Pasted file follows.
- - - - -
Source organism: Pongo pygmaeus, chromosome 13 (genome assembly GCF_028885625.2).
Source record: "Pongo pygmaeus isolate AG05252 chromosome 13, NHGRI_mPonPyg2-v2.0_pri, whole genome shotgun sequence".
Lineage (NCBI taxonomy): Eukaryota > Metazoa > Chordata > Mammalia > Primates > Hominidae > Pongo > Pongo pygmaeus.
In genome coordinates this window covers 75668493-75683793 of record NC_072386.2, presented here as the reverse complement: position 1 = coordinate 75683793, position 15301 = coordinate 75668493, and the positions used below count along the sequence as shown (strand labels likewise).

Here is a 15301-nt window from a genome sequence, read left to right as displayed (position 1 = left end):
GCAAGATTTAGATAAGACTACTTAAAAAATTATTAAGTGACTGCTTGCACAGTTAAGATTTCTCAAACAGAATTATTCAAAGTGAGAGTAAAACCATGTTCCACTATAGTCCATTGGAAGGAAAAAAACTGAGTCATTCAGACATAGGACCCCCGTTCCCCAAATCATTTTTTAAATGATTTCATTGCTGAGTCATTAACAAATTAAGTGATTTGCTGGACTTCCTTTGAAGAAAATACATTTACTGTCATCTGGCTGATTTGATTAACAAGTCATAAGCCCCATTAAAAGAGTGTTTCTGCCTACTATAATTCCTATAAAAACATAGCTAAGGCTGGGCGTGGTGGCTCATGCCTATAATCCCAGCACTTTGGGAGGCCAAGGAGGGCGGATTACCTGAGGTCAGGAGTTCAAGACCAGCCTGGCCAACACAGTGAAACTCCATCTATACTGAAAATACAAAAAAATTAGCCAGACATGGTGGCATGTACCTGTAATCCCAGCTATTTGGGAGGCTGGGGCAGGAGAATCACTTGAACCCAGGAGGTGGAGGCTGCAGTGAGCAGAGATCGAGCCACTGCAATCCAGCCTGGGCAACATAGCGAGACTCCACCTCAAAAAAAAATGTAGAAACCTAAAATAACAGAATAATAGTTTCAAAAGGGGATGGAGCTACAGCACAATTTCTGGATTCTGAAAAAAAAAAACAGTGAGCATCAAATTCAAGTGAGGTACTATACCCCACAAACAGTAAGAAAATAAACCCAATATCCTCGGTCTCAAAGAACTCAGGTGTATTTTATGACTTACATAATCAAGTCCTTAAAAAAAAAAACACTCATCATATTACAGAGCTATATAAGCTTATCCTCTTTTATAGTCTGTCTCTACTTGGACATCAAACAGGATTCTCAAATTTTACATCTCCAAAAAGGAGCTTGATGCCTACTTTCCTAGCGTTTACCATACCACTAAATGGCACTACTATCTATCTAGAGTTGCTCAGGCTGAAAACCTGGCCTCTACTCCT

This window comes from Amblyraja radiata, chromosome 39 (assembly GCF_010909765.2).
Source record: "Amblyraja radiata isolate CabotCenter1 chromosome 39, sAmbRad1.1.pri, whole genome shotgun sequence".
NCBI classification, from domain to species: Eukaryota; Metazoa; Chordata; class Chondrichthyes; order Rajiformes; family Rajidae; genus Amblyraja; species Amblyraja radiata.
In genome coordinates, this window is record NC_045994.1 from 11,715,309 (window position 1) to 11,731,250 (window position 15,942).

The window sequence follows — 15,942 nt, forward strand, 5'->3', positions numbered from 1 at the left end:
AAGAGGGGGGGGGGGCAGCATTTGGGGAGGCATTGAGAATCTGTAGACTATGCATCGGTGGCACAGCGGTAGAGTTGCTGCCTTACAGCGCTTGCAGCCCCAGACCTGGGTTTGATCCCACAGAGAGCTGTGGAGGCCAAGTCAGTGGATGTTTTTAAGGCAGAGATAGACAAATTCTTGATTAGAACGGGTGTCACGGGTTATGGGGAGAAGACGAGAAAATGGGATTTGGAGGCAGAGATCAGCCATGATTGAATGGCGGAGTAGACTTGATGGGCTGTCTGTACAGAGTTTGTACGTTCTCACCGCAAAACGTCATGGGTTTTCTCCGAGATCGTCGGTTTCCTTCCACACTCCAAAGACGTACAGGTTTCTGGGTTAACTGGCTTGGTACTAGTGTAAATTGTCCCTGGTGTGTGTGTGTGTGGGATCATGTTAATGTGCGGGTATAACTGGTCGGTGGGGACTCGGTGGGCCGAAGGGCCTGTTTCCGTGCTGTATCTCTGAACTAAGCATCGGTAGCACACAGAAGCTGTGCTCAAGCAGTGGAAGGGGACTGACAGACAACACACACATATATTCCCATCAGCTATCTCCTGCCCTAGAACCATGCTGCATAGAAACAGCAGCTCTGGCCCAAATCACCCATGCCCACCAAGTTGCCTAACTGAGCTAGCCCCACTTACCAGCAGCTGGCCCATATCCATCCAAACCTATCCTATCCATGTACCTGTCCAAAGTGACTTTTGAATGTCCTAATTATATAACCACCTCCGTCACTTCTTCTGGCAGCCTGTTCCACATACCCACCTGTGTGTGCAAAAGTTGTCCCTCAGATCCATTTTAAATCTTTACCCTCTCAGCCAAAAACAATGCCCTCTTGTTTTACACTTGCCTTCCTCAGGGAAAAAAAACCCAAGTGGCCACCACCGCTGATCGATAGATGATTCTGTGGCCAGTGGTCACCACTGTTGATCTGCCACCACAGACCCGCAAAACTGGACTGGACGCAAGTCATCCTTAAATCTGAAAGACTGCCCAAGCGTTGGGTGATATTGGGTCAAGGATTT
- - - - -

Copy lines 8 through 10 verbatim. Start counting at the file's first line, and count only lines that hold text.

Source record: "Amblyraja radiata isolate CabotCenter1 chromosome 39, sAmbRad1.1.pri, whole genome shotgun sequence".
NCBI classification, from domain to species: Eukaryota; Metazoa; Chordata; class Chondrichthyes; order Rajiformes; family Rajidae; genus Amblyraja; species Amblyraja radiata.
In genome coordinates, this window is record NC_045994.1 from 11,715,309 (window position 1) to 11,731,250 (window position 15,942).